Landlords and Regulators Aren't Equipped to Handle Temporary Uses

Even a real estate market as strong as Washington, DC has vacant land and storefronts. Regulatory burdens and business customs make finding temporary tenants difficult, even though temporary uses can enliven dead spaces and spark entrepreneurship.

Eric Fidler of Greater Greater Washington explains that in DC, temporary urbanism doesn't happen because "...we apply the same licensing burdens, lease agreements, and review processes that are unsuitable for projects that may only last 4 weeks."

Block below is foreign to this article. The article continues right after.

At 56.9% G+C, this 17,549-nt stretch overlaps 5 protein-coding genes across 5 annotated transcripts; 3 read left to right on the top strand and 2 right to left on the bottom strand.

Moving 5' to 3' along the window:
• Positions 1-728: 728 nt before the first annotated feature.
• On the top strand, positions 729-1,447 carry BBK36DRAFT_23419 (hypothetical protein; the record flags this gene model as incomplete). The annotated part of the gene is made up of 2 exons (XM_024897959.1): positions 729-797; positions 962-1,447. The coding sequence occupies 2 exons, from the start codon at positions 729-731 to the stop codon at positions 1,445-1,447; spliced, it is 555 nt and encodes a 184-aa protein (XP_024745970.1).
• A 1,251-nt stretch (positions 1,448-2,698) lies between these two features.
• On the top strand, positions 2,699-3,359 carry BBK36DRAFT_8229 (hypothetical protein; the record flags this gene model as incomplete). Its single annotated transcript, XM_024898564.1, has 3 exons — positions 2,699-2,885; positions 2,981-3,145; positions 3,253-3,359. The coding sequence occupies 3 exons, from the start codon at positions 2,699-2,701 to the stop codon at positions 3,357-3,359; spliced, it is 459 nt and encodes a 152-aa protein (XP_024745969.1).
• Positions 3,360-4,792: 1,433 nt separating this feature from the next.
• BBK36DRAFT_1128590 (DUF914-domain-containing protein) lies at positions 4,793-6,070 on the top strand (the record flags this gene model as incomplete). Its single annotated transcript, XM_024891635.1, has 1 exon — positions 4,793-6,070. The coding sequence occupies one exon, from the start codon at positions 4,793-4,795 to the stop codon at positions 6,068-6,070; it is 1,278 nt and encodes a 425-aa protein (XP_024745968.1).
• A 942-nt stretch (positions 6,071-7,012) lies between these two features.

Fidler reports from a panel on temporary urbanism at the National Building Museum, where Office of Planning Director Harriet Tregoning made a few suggestions for making it easier to allow these uses, such as:

"Lease templates and leasing regulations that treat temporary leases strictly as term-limited and allow landlords to terminate the leases quickly the moment they find a permanent tenant."

Full Story: Temporary uses can enliven city neighborhoods


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